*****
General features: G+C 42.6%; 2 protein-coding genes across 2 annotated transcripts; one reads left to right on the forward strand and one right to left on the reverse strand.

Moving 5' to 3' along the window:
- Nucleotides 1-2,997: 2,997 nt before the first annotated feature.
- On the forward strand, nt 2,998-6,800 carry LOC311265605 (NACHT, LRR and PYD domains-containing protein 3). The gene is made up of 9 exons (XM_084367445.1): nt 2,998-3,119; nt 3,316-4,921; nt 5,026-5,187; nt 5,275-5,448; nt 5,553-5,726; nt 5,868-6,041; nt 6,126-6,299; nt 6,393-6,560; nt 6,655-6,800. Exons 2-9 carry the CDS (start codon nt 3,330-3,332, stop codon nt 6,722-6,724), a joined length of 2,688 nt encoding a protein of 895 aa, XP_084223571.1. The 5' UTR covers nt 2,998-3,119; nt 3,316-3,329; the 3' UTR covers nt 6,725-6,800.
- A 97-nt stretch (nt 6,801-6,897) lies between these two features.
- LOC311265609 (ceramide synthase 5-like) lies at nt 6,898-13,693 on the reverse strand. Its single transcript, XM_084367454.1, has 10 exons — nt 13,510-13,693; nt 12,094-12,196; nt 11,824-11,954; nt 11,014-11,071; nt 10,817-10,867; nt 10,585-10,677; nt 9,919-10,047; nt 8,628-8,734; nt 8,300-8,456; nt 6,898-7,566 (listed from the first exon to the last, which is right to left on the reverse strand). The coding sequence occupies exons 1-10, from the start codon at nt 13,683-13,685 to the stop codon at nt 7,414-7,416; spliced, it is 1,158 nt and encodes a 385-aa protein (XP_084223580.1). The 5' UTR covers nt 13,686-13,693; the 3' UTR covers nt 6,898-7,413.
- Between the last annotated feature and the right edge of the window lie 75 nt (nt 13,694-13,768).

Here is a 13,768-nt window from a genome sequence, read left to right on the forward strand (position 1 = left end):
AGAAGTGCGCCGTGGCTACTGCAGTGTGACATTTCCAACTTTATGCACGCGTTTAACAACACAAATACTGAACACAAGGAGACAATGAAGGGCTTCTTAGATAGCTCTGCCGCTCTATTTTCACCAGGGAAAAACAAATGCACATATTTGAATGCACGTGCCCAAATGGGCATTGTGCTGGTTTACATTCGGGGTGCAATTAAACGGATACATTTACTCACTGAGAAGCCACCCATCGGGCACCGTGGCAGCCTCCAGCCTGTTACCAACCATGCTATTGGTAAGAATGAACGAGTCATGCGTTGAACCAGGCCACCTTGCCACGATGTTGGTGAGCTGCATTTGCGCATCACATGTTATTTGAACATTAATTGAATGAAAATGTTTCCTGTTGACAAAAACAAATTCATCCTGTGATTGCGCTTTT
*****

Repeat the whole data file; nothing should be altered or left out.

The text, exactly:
General features: G+C 42.6%; 2 protein-coding genes across 2 annotated transcripts; one reads left to right on the forward strand and one right to left on the reverse strand.

Moving 5' to 3' along the window:
- Nucleotides 1-2,997: 2,997 nt before the first annotated feature.
- On the forward strand, nt 2,998-6,800 carry LOC311265605 (NACHT, LRR and PYD domains-containing protein 3). The gene is made up of 9 exons (XM_084367445.1): nt 2,998-3,119; nt 3,316-4,921; nt 5,026-5,187; nt 5,275-5,448; nt 5,553-5,726; nt 5,868-6,041; nt 6,126-6,299; nt 6,393-6,560; nt 6,655-6,800. Exons 2-9 carry the CDS (start codon nt 3,330-3,332, stop codon nt 6,722-6,724), a joined length of 2,688 nt encoding a protein of 895 aa, XP_084223571.1. The 5' UTR covers nt 2,998-3,119; nt 3,316-3,329; the 3' UTR covers nt 6,725-6,800.
- A 97-nt stretch (nt 6,801-6,897) lies between these two features.
- LOC311265609 (ceramide synthase 5-like) lies at nt 6,898-13,693 on the reverse strand. Its single transcript, XM_084367454.1, has 10 exons — nt 13,510-13,693; nt 12,094-12,196; nt 11,824-11,954; nt 11,014-11,071; nt 10,817-10,867; nt 10,585-10,677; nt 9,919-10,047; nt 8,628-8,734; nt 8,300-8,456; nt 6,898-7,566 (listed from the first exon to the last, which is right to left on the reverse strand). The coding sequence occupies exons 1-10, from the start codon at nt 13,683-13,685 to the stop codon at nt 7,414-7,416; spliced, it is 1,158 nt and encodes a 385-aa protein (XP_084223580.1). The 5' UTR covers nt 13,686-13,693; the 3' UTR covers nt 6,898-7,413.
- Between the last annotated feature and the right edge of the window lie 75 nt (nt 13,694-13,768).

Here is a 13,768-nt window from a genome sequence, read left to right on the forward strand (position 1 = left end):
AGAAGTGCGCCGTGGCTACTGCAGTGTGACATTTCCAACTTTATGCACGCGTTTAACAACACAAATACTGAACACAAGGAGACAATGAAGGGCTTCTTAGATAGCTCTGCCGCTCTATTTTCACCAGGGAAAAACAAATGCACATATTTGAATGCACGTGCCCAAATGGGCATTGTGCTGGTTTACATTCGGGGTGCAATTAAACGGATACATTTACTCACTGAGAAGCCACCCATCGGGCACCGTGGCAGCCTCCAGCCTGTTACCAACCATGCTATTGGTAAGAATGAACGAGTCATGCGTTGAACCAGGCCACCTTGCCACGATGTTGGTGAGCTGCATTTGCGCATCACATGTTATTTGAACATTAATTGAATGAAAATGTTTCCTGTTGACAAAAACAAATTCATCCTGTGATTGCGCTTTT